Competitiveness: Knox is aggressive going for the ball in a crowd, but would have better success if he can improve his marginal-to-adequate strength. He has developed that ability to come through in the clutch. Despite his almost frail-looking frame, he is very tough and determined going for the ball. When on his "game," he will give a good, consistently high effort and is the sort that will play through minor pain. GRADE: 6.5
Quickness: Knox is very quick through his routes and shows good movement off the ball, with nice stop-and-go action. He is blessed with outstanding quickness on the field, which helps him execute short and sharp cuts. His initial burst is sudden, especially when left uncontested. He quickly gains advantage on the defender due to his speed, but is still learning how to gear down in order to prevent from out-running the ball. GRADE: 7.7
I think these positives are about as dead on as I've ever seen a scouting report be, and fit exactly to what we've all seen on the field. Speed, quickness, effort, and that second gear from hell. I've said before to others that watching Knox play receiver reminds me a lot of when I was watching Hester play returner. Whenever he is on the field and gets targeted even before the camera pans to him I have this gut feeling that he already has two or three steps on the defender and this one could be going to the house.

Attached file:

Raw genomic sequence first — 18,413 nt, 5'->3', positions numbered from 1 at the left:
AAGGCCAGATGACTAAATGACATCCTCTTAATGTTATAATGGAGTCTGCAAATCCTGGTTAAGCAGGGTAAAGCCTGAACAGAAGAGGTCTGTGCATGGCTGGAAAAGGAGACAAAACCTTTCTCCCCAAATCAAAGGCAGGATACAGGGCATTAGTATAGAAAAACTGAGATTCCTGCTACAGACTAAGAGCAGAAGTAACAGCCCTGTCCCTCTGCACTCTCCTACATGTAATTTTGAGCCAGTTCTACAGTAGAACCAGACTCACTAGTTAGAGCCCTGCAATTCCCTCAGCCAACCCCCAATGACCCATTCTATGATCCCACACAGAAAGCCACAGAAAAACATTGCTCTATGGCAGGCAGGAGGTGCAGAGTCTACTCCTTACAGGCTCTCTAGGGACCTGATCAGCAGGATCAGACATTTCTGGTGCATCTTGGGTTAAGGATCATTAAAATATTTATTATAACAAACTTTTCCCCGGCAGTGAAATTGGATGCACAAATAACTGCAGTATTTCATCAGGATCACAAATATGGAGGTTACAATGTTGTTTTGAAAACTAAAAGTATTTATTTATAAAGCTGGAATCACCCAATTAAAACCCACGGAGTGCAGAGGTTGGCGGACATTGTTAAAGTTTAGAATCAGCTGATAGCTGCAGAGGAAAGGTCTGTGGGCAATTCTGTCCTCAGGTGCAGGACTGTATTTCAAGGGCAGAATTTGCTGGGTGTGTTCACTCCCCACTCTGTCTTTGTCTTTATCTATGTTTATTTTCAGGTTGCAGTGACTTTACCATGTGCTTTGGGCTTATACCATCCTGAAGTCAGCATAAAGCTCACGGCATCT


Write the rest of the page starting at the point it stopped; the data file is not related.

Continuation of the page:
Johnny Knox is the very definition of a scrappy wide receiver, standing at six feet even and weighing in at 185, his wiry build and drive for success make him a threat across the field. Knox is the kind of receiver that doesn't just go up to get the ball, he goes up to get his ball. He plays with the mindset that any time a ball is thrown in his direction that he isn't going to allow the defender to take anything away from him. If you would like a player to compare and contrast with that'd be our very own former Bear and current Viking Bernard Berrian. Berrian was the epitome of leaving his QB out to dry, from not fighting for balls to simply standing there as the CB took the ball the other way.
Knox's speed and quickness is going to take him a long way in this league, and his drive to become a better player should serve him well in that regard. Known for being one of the last guys off the practice field, having the opportunity to work with Mike Martz should allow Knox to add some very proficient route running to his already fantastic functional speed. Should he get to where he needs to be as far as his routes go in this off season, you can expect to see a lot of TD next his name throughout the season.
However, every banana has a few blemishes so lets take a look at some of his negatives coming out of college.
Negatives: Thin through the hips and legs. Gets a lot of his yardage after short routes, screens and swing passes. Lacks elite speed or quickness, but had enough to be special at the FCS level. Easily tripped up in the open field. Does not switch the ball to the outside hand. Despite his strong effort, he lacks the bulk and strength to be effective against NFL defenders. Dances and runs backward too much after the catch or on returns - will not get away with that at the next level.